Pat Boran came on board to offer his musings as a foil to our vision for the project. And when we merged the story of the new Portlaoise with the old Town, Pat became a teacher to a group of 12 children from different ethnic backgrounds over Fort Festival Weekend.

We had found the spine of our film “Walking Back To My Heart”. While learning the history of the Fort, we get to see what the town looks like through the eyes of our children.

On their journey, Pat and the 12 kids meet an unlikely pairing in the shape of Dick Sides and Sister Finbarr who led the original Presentation Band.

The re-enactment of a march led to one of the most magical days of the project when we reunited the surviving members of the band 50 years and more after their first outing. In that scene, we see the reward for investing in the future.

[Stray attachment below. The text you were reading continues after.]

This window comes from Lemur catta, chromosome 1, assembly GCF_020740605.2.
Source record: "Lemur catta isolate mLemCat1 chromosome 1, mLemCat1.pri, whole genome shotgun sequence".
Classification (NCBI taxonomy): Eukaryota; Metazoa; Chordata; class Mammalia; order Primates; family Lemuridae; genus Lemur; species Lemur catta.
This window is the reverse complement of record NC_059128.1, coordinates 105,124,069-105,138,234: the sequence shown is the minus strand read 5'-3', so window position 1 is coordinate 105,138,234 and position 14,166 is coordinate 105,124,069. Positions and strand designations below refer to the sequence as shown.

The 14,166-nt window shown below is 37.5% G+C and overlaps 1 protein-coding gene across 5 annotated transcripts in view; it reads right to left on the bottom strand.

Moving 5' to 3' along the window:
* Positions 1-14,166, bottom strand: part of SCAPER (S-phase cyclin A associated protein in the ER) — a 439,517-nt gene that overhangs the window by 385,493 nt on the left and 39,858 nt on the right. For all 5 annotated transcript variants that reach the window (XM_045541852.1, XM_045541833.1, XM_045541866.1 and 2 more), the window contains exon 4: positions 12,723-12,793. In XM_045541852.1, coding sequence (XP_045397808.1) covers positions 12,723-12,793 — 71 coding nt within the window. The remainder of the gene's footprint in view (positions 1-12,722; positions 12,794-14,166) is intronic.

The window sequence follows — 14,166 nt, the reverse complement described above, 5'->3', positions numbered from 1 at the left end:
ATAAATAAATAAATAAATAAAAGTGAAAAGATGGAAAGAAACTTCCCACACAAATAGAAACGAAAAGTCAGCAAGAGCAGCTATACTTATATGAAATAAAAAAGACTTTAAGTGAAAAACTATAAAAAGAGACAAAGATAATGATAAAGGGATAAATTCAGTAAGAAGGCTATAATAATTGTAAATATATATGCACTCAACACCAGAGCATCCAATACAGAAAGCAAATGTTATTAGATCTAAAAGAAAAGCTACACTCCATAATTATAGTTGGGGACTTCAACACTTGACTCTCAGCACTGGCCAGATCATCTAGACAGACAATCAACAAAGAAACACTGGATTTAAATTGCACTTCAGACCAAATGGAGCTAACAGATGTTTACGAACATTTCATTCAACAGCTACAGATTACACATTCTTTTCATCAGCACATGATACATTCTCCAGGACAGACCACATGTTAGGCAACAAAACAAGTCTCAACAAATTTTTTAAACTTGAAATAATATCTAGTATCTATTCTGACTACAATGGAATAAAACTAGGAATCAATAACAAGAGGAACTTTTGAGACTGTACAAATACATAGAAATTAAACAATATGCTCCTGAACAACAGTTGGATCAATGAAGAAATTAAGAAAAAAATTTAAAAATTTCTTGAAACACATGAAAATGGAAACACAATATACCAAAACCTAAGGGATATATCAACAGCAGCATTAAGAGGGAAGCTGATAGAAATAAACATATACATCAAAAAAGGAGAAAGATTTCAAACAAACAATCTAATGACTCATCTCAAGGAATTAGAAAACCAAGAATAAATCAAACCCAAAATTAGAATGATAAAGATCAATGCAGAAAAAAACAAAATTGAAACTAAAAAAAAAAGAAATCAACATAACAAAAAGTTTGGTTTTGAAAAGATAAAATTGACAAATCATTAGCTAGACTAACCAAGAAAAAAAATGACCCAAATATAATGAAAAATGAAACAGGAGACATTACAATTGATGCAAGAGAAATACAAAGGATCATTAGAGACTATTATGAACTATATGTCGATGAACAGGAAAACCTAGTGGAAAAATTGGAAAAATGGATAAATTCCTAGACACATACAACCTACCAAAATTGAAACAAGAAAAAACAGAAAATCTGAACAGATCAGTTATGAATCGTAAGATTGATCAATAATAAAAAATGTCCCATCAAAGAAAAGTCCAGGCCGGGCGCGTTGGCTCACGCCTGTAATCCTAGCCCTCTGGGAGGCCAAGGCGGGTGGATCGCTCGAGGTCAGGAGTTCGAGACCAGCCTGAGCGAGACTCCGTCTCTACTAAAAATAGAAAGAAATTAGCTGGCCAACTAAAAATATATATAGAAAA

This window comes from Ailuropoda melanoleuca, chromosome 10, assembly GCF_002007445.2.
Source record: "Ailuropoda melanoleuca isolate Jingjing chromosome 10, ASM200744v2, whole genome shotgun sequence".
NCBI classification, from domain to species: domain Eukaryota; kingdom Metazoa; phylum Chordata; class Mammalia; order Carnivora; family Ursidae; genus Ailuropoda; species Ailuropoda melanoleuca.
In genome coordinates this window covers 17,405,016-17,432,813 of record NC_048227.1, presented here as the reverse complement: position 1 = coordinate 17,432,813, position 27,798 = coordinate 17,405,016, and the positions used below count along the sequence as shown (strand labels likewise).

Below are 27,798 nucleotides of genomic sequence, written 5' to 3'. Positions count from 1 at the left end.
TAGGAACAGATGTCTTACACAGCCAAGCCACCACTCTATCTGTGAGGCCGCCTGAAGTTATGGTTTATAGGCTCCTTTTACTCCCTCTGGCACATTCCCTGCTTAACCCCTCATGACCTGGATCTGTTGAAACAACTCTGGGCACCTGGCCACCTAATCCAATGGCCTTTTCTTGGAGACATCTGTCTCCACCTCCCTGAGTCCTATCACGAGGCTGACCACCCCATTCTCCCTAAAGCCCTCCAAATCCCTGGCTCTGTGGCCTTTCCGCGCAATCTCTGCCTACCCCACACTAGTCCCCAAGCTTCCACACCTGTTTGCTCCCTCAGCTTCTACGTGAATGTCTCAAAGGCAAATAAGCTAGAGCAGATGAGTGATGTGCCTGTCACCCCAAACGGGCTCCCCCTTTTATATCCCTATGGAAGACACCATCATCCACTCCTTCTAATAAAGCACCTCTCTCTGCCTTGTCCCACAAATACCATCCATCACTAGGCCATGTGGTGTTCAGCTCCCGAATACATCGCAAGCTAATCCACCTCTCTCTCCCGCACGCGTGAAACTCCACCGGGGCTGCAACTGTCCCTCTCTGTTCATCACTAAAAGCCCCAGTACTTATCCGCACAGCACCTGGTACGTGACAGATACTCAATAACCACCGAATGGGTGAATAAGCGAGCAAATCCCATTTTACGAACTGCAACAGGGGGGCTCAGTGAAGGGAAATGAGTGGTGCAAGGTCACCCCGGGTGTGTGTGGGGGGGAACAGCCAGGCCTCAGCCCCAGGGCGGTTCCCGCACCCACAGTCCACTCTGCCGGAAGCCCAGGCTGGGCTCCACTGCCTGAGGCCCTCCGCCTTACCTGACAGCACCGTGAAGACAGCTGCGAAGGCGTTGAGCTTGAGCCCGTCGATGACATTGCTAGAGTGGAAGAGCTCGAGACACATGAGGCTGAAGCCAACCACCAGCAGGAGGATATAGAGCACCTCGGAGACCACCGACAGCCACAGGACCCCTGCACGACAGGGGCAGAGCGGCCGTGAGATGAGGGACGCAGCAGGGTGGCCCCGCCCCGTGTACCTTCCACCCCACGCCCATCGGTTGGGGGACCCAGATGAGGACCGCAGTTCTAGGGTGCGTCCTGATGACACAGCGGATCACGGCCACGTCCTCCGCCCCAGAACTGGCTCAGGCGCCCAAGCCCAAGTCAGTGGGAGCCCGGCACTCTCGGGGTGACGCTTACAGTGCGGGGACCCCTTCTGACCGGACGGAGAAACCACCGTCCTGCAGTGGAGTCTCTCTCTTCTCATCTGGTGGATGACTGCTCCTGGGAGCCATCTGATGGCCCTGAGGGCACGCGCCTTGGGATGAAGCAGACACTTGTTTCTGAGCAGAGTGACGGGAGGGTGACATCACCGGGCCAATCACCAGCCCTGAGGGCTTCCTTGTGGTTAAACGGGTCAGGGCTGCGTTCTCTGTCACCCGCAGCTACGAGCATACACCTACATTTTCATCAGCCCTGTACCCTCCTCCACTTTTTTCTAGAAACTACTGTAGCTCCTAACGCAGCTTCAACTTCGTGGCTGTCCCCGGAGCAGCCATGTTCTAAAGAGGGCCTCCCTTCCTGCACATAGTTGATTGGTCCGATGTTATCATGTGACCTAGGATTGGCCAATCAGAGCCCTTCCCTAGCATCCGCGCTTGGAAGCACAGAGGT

All of those children came back as adults to pay tribute to the 2 people who gave so much of themselves to their childhoods. It is a wonderful piece of film blurring the past with the present.

The film looks to the past for inspiration and hopes that the future will be safe in the hands of the children. In the middle, they say, there is nothing. Only faith.

And that’s where we are in Portlaoise at the moment. The middle. But, wait. More than faith, there is a plan. And movement.

More below picture:

At the premiere of Walking Back to my Heart at the Dunamaise Arts Centre were Bernie Conroy, Gerry Browne and Kieran Daly. Picture: Denis Byrne